We get a number of questions from people each week asking us how to use our tools. We want to share some of the most helpful questions and answers with you.
I am beginning a work with a group of First Nations people. Some in this group have expressed interest in doing a study about the Bible. I am going to use either The Stranger on the Road to Emmaus or By This Name but am undecided as to which would be more effective.
The audience will be mixed in age with some Catholic background, but also with some animistic background. I am leaning to using By This Name because of this background and because of the “religious” influence that may be lingering over their beliefs. What do you think? Any feedback is appreciated.
Since they were young, Emily and Seana* were very close friends. Emily experimented with the occult and led Seana into it as well. Emily invented a whole world for the two of them and taught Seana how to conduct seances and use a ouija board. Both of them did not know how getting involved with witchcraft could damage their lives.
GoodSeed Translation Coordinators report that teams are assembling in Central Asia for translating Bible resources into their own languages. A studio and talent have become available to record the audio books once the translations are completed. A network of workers is already in place and GoodSeed has been invited to conduct seminars for these workers, to introduce them to the tools and how to use them. Clearly the Lord has assembled many crucial members to these teams.
Last month a team of seven GoodSeed staff completed a 19-day ministry trip to the United Kingdom and Ireland. It was a field test, or soft launch of sorts, introducing Worldview Rethink. (What exactly is Worldview Rethink? Here’s a short video (4 mins) explaining it:
“Teacher, you swore!” Mrs. Barclay had just begun to read the Christmas Nativity to her third-grade class when Lisa, a bright little girl in the front row interrupted. It took a moment before she realized Lisa had never heard ‘Jesus Christ’ as anything but profanity.
(Fast-forward ten years…)
Now a college sophomore driving home for Christmas, Lisa squints through the windshield at a billboard protruding from a field. Silently the sign’s letters form on her lips as it whips by… “Jesus.”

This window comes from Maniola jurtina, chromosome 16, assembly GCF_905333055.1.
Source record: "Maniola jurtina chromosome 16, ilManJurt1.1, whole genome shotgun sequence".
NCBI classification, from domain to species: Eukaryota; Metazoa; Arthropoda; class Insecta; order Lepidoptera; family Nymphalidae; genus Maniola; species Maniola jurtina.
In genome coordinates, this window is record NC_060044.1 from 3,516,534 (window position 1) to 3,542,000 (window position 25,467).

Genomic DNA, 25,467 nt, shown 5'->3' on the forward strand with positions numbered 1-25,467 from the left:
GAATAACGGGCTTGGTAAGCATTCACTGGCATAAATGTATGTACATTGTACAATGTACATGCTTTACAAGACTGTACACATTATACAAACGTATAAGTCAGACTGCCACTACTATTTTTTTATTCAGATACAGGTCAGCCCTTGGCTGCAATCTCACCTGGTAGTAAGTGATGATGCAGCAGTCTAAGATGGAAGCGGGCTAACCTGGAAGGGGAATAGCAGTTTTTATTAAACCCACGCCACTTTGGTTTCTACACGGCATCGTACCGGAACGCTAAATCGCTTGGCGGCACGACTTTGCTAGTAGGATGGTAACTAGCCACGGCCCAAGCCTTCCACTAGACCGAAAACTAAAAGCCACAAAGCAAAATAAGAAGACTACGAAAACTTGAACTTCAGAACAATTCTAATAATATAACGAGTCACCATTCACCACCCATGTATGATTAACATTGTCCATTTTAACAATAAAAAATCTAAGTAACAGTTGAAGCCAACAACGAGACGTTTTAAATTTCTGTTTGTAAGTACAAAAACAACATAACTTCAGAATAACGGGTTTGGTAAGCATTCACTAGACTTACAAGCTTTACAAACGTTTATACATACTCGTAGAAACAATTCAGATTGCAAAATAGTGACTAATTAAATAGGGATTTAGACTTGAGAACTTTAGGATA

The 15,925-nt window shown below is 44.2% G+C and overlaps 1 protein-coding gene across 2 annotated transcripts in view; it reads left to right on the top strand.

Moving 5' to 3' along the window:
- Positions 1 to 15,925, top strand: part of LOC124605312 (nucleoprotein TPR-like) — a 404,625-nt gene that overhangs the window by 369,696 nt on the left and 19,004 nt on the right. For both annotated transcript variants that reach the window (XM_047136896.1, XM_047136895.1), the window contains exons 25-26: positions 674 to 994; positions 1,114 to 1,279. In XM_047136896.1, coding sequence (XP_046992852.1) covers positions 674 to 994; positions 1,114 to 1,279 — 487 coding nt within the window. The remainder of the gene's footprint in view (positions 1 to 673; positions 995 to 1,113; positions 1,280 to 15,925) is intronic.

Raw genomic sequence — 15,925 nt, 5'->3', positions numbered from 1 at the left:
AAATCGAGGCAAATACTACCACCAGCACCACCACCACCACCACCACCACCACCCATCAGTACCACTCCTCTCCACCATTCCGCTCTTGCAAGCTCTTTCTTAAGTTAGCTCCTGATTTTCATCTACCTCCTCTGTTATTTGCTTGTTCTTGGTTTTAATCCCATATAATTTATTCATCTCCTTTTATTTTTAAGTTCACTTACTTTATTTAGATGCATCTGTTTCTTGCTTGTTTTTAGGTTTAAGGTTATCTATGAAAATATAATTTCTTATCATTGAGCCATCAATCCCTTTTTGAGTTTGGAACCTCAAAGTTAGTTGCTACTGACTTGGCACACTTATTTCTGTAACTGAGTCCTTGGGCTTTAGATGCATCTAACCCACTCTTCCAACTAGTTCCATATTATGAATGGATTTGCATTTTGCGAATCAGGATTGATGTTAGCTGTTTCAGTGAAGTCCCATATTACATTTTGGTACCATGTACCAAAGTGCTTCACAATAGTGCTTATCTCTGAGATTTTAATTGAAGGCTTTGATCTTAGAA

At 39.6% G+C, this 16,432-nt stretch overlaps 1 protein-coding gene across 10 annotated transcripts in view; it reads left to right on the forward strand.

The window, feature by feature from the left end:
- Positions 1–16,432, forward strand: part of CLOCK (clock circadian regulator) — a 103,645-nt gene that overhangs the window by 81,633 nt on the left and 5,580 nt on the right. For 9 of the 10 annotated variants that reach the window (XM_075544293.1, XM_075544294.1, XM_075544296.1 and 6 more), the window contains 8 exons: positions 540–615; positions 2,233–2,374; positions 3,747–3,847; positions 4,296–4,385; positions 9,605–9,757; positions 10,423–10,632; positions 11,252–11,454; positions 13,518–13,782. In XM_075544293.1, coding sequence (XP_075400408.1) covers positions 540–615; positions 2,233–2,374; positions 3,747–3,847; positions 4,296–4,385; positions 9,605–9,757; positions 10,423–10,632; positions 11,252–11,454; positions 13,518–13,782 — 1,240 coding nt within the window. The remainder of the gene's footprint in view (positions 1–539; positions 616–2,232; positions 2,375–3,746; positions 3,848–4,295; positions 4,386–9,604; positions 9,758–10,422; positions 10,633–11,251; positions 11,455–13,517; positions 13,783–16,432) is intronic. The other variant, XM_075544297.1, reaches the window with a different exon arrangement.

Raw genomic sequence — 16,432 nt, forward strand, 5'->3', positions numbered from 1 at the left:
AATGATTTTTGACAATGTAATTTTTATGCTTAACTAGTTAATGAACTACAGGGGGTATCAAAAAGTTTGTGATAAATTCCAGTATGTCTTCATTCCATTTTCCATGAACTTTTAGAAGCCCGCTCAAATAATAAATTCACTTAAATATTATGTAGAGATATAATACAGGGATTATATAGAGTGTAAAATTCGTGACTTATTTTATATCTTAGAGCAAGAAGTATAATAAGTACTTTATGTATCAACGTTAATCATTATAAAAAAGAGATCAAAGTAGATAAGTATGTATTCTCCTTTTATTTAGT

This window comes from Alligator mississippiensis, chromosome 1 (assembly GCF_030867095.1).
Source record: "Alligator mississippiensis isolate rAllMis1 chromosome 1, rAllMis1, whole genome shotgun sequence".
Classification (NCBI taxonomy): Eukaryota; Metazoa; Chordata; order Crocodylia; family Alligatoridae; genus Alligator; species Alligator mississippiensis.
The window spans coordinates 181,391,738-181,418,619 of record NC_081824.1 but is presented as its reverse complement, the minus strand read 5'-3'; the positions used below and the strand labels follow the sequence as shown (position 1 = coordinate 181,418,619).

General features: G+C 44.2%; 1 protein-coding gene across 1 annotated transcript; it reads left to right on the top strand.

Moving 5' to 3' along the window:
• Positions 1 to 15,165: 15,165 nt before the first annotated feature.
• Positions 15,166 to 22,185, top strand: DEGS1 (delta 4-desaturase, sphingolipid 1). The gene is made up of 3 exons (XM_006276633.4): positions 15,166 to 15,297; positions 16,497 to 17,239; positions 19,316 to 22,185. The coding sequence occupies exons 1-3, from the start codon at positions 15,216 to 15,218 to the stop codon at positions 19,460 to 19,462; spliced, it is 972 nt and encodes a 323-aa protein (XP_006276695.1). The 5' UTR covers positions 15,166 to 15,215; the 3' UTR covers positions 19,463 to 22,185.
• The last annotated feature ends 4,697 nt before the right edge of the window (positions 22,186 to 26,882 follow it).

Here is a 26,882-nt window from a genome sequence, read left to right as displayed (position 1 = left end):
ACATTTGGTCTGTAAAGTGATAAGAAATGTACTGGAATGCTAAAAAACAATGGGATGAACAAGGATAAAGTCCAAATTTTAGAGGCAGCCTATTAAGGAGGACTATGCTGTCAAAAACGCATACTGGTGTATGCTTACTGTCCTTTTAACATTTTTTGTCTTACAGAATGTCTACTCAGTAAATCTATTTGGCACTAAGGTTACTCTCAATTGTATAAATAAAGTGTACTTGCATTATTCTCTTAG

For the past few Christmases, many people have taken the opportunity to share the Gospel by giving friends, neighbours and co-workers copies of What are Christmas and Easter All About? Using “Easy-English,” this fully-illustrated booklet has been a real help in explaining the core message of the Bible to people with absolutely no Bible background.
Praise God for some of the stories we’ve heard of people who have believed the Gospel simply by reading this booklet. One family received it as a gift at a Christmas concert and it had a huge impact on them! (Read more about their story.)
“Christmas time can be weird! What other time of year do you sit in front of a dead tree in the living room and eat nuts and sweets out of your socks?” ~Unknown.(1)
How did all the holiday weirdness begin? Some point to the ancient Druids and their mysterious winter solstice rituals. Others insist it was the Romans who first decorated with evergreen boughs. There’s also debate between the Scandinavians and the Germans as to who first brought a mid-winter fir tree indoors. One legend tells of Martin Luther who on a snow-covered Christmas Eve around the year 1500, decorated a fir tree with candles and read the Christmas Story aloud to his children.
Sam* and Nick* are brothers. Sam is a believer but Nick was ardently opposed to talking about religion. Because Sam loved his brother, he never stopped trying to give Nick the gospel. When Sam came across By This Name, he was excited and got a copy for Nick and urged his brother to read it. Nick took the book but put it aside.
Pete* is a professional musician. He shared a story with us, a story that demonstrates God’s wonderful grace through the body of Christ. The story is centered on a Christmas concert at a small prairie town and the small GoodSeed book entitled, What are Christmas and Easter all About?
Pete told us of a family he had come to know just up the street from him, how he was often invited to their home for coffee. During these visits, he would play songs and sing for this young family. They all loved to hear the music and Pete too was enjoying his new friends. Pete soon came to realize this family’s worldview embraced postmodern ideas.
One of the things that encourages us to cultivate a lifelong lifestyle of evangelism is to hear stories and testimonies from others who have shared the gospel. It really renews our spirits to hear of someone coming to a good understanding gospel.
Do you have a story of giving away one of GoodSeed’s tools and then seeing someone put their trust in Jesus? Or have you led a GoodSeed course or a study and seen a friend’s eyes light up with understanding? If so, we would love to hear from you.
Please tell us your story or testimony in the comment box below to encourage others to keep on sharing or giving the gospel. By the way, we’re assuming you won’t mind us writing a fuller article based on your story to post on our site. (If not, let us know in your note.)